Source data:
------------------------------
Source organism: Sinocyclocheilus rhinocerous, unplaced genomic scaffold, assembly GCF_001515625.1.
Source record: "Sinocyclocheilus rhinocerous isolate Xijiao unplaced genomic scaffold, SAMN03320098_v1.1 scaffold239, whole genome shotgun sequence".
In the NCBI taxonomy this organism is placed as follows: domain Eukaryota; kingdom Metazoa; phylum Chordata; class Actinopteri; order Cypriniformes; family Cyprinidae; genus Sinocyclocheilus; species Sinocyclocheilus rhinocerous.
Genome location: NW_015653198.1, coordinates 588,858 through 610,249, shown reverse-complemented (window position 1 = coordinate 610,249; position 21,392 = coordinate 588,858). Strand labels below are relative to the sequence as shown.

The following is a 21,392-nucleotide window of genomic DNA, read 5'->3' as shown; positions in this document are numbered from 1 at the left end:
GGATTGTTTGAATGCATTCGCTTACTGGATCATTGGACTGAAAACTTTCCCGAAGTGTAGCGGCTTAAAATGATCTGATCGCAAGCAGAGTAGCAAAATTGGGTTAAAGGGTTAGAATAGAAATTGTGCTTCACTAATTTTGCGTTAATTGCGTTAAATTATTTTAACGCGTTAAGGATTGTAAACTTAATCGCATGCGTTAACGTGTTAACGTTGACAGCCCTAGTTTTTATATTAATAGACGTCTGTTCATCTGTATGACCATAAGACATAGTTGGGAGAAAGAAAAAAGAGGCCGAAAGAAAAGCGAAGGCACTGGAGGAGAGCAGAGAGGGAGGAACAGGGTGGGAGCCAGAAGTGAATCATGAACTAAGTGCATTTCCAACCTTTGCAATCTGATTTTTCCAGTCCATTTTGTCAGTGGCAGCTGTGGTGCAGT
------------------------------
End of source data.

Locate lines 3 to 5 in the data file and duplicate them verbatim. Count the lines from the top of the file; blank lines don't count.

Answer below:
In the NCBI taxonomy this organism is placed as follows: domain Eukaryota; kingdom Metazoa; phylum Chordata; class Actinopteri; order Cypriniformes; family Cyprinidae; genus Sinocyclocheilus; species Sinocyclocheilus rhinocerous.
Genome location: NW_015653198.1, coordinates 588,858 through 610,249, shown reverse-complemented (window position 1 = coordinate 610,249; position 21,392 = coordinate 588,858). Strand labels below are relative to the sequence as shown.

The following is a 21,392-nucleotide window of genomic DNA, read 5'->3' as shown; positions in this document are numbered from 1 at the left end: